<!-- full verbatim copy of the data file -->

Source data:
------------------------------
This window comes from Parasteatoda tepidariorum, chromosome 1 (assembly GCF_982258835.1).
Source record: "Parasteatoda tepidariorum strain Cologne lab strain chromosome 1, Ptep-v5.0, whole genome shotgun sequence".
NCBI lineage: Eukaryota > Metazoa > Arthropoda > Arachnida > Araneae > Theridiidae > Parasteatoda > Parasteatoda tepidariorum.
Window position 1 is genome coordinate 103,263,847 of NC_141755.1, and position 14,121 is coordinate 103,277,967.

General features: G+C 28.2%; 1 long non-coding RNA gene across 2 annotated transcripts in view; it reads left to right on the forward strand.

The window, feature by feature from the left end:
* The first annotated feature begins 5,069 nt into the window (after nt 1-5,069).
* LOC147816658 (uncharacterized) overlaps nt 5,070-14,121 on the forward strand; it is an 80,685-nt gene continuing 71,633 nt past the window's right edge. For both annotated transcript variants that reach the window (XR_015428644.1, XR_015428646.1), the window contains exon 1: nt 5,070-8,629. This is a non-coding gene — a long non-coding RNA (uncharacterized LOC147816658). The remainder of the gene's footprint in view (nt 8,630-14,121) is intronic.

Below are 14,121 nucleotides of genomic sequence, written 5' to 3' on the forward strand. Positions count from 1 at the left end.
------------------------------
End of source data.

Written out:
This window comes from Parasteatoda tepidariorum, chromosome 1 (assembly GCF_982258835.1).
Source record: "Parasteatoda tepidariorum strain Cologne lab strain chromosome 1, Ptep-v5.0, whole genome shotgun sequence".
NCBI lineage: Eukaryota > Metazoa > Arthropoda > Arachnida > Araneae > Theridiidae > Parasteatoda > Parasteatoda tepidariorum.
Window position 1 is genome coordinate 103,263,847 of NC_141755.1, and position 14,121 is coordinate 103,277,967.

General features: G+C 28.2%; 1 long non-coding RNA gene across 2 annotated transcripts in view; it reads left to right on the forward strand.

The window, feature by feature from the left end:
* The first annotated feature begins 5,069 nt into the window (after nt 1-5,069).
* LOC147816658 (uncharacterized) overlaps nt 5,070-14,121 on the forward strand; it is an 80,685-nt gene continuing 71,633 nt past the window's right edge. For both annotated transcript variants that reach the window (XR_015428644.1, XR_015428646.1), the window contains exon 1: nt 5,070-8,629. This is a non-coding gene — a long non-coding RNA (uncharacterized LOC147816658). The remainder of the gene's footprint in view (nt 8,630-14,121) is intronic.

Below are 14,121 nucleotides of genomic sequence, written 5' to 3' on the forward strand. Positions count from 1 at the left end.